I find it hard to disagree with anything he wrote.

It’s not so much that your game has standard classes, it’s what the players want. It’s what you do with them. Gordon at We Fly Spitfires (note: I would love to fly in a Spitfire) writes about his favorite MMO classes from games past and present. Beastlord? Yes, please!

Out of all the blog posts this weekend about people’s experiences with Sims 3, Ogrebears’ is my favorite. You just KNOW that he’s a rebel, in his leather jacket and emerald skin, sitting at the school lunch table without a care as the girls go crazy for him.

Lots of people agree that the biggest problem with playing MMOs is having to play them with other people. When you’re solo, you can start and stop when you like and you always get first roll on all the loot. And you don’t have to deal with other people’s problems. Melmoth from Killed in a Smiling Accident asks, with game after game turning to NPCs to fill out your groups — will there be something you miss, after all, when all the other players disappear?

A month or so ago, Mythic called ex-Warhammer players back to the fold with an email detailing the exciting changes available for your exact character, name included. Now they’ve sent out another letter which mines your friends list so you can see which of your friends is still “carrying the banner”.

Is it cool or creepy to get such personalized email? I can’t wait to get an email saying, “Wow, bummer that you lost your job. Did you know that these day-time guilds are recruiting your class?”

WAR may be war everywhere, all the time, killing and more killing, but not all games promise that as their sole focus. EverQuest 2, for instance, has separate paths for adventurers and crafters, and crafters even have dungeon instances of their own (hint: you defeat the enemy by crafting). Ysharros and her hubby have been spending a lot of time doing the harvesting and crafting quests and enjoying the uber rewards. Who needs to kill dragons when you could be mining feysteel?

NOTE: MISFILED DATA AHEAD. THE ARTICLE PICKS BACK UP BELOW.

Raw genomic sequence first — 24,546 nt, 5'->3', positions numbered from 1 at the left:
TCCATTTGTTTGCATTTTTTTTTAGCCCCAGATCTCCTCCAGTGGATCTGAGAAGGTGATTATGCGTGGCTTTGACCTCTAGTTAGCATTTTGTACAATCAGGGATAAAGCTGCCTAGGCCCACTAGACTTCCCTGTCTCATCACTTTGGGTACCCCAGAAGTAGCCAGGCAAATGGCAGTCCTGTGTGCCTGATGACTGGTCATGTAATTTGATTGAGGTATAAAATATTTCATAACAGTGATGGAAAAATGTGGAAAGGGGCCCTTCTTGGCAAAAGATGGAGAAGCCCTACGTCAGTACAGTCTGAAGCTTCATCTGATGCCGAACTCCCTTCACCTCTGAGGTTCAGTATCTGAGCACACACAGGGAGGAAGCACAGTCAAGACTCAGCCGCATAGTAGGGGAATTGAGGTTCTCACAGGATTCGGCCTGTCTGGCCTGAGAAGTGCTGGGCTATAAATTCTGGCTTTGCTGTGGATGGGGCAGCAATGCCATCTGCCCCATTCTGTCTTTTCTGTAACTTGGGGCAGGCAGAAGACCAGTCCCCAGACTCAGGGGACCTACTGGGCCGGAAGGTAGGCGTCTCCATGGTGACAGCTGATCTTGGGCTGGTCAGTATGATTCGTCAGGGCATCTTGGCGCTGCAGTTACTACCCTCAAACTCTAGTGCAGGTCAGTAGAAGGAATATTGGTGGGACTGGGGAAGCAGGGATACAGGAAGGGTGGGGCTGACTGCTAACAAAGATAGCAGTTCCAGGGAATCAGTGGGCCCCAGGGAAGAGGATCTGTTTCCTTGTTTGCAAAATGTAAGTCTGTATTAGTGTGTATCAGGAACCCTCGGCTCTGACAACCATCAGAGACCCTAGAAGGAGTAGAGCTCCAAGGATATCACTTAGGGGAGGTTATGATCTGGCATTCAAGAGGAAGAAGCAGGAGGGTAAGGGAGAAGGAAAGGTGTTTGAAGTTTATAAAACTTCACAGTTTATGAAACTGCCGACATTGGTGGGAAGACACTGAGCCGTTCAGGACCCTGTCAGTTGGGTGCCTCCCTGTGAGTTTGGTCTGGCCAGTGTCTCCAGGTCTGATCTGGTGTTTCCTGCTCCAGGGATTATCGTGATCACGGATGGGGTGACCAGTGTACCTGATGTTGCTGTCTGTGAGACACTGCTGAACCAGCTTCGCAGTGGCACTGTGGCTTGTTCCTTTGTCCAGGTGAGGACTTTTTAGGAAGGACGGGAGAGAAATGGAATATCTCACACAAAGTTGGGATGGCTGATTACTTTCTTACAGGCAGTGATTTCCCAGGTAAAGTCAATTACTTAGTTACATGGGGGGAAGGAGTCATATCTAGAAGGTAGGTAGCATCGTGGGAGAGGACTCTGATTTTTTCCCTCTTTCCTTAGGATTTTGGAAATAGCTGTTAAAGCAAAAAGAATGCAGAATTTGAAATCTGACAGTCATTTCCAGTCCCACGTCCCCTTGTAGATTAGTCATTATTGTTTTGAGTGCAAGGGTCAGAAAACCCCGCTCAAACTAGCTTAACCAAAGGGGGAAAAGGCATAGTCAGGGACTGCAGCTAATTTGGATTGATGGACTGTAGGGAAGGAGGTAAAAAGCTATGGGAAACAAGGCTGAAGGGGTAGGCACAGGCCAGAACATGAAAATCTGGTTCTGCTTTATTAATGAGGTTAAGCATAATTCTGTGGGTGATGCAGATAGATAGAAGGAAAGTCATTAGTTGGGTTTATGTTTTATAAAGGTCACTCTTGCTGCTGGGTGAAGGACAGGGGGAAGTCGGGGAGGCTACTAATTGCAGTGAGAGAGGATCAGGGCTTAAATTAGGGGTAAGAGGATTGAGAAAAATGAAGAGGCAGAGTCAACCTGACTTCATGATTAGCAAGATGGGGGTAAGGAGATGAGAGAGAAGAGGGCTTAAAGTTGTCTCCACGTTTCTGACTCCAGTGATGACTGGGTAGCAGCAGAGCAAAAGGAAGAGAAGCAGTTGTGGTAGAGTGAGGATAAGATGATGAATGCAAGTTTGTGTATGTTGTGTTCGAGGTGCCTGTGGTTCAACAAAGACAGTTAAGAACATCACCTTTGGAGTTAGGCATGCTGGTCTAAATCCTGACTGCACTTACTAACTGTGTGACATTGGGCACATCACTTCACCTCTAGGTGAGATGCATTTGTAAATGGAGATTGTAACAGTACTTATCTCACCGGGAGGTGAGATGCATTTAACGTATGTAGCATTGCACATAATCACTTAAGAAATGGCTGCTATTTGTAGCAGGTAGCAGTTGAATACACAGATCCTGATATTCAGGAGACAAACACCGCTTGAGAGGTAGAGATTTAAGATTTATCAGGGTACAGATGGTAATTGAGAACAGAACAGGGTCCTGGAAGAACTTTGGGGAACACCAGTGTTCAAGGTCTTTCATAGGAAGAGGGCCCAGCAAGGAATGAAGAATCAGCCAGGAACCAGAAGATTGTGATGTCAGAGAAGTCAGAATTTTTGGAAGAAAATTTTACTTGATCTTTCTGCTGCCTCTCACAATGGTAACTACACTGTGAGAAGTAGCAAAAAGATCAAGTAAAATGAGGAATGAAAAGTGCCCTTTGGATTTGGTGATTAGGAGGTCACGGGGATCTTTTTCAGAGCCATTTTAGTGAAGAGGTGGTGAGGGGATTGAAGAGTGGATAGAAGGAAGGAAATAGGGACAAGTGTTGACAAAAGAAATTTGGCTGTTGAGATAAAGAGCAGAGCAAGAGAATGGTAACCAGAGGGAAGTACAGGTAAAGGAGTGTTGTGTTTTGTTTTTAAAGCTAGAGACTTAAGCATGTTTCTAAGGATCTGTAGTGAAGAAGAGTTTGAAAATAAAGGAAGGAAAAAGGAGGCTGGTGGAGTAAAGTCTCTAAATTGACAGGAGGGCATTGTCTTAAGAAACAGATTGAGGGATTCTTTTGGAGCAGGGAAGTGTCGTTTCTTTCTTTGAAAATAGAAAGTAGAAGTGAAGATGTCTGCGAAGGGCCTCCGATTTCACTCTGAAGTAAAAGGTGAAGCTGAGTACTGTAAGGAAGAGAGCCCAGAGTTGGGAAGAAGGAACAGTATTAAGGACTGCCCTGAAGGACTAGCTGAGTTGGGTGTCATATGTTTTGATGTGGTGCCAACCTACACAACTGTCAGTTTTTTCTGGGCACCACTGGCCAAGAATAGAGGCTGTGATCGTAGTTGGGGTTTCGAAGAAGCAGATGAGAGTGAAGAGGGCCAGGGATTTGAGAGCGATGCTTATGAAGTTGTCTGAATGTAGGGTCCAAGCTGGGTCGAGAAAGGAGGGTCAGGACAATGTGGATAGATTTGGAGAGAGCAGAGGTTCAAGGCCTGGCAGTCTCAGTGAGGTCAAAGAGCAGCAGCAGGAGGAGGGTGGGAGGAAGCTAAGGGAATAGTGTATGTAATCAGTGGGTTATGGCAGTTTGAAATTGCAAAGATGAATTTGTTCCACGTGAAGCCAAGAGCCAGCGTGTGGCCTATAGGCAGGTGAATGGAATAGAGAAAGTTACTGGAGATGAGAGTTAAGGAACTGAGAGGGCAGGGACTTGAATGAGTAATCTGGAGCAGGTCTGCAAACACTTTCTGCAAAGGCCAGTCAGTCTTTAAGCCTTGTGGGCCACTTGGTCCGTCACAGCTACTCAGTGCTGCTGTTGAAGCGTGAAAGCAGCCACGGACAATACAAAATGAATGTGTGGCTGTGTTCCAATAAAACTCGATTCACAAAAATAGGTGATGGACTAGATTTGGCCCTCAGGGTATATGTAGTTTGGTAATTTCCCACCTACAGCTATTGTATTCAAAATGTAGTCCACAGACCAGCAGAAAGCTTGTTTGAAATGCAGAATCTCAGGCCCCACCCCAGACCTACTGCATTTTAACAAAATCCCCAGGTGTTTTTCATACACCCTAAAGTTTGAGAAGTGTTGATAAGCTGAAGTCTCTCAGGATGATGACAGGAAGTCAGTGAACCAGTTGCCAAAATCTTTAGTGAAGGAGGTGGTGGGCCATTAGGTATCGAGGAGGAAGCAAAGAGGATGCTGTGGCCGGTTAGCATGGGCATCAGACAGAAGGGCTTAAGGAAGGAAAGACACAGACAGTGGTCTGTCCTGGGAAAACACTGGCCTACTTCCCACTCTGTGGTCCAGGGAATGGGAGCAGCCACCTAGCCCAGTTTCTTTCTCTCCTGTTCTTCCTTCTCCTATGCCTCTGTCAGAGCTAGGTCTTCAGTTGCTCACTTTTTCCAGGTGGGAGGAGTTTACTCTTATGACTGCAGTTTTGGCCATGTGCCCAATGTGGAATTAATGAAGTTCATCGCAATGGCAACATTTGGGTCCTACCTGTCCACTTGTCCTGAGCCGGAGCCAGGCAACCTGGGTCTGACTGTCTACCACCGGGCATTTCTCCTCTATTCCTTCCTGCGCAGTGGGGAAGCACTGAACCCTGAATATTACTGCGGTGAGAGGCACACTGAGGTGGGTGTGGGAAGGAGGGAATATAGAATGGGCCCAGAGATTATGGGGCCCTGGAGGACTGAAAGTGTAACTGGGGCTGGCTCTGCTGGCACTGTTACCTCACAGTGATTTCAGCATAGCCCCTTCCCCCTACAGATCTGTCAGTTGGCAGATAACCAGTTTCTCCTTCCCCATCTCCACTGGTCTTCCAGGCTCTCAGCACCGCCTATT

With over two million players, you never know who you’ll find wandering around in Wizard 101. Thomas has an interview with Terry Dietz, a sculptor who is slowly cataloging the wizards and fauna of the game in polymer clay. Absolutely amazing work!

Now that SOE is axing underperforming MMOs, which is next to go? Ardwulf has been tipping his toe in the pool where Openedge1 usually swims, and is looking to see if XFire can answer which games are teetering on the edge. It’s not looking good for Pirates of the Burning Sea and Planetside, but Vanguard might just sneak through.

Syp takes a look at how adding a simple travel power like Super Jump to a hero in City of Heroes adds an entirely new dimension to the game, and wonders why other games don’t let you do truly heroic things like that? Could super jump (and stuff like that) be the missing ingredient to making ordinary adventurers into heroes?

And lastly, Anjin has a complete run-down of what we’ll see in Free Realms’ future. Soccer/football? Yes, please! Prestige classes? Sounds EXCELLENT! Here’s hoping SOE fixes my account so I can play again :)

See you tomorrow on the Tuesday Nightly Blogroll!

The Players of Aion


The NDA for Aion prevents me from saying anything specific about the game; press doesn’t face these same limitations, so you can read some impressions at Massively and other places, and I’ll give my own impressions when I can. Having an NDA when there’s a million people playing is kinda weird, but I’ll stand by the agreement I clicked upon.

But there’s no NDA that tells me I can’t talk about the players.

Take one step into the world of Aion, and from that moment on, you’re an expert player. All your years playing MMOs has prepared you for this moment, and nothing you encounter will give you a moment’s hesitation. By the end of the preview Sunday, many characters were fairly high level, guilds had been set up and there was a rough hierarchy of achiever guilds vs casual, friend-based guilds.

Every quest hub had player vendors hawking their wares, competing with each other on price and selection and in most cases, using work-arounds in order to get profanity through the filters and into their advertising message “come here for the best sheet”.

There were the soloers, there were the two-three person groups, and there were the full groups already tearing into the tougher content most players won’t see for awhile.

That’s Aion, the game you already know how to play. And because it’s so familiar, it’s extremely enticing. When I logged off Sunday, it’s because the game had grown concerned that I had spent so much time online.

More when the NDA drops.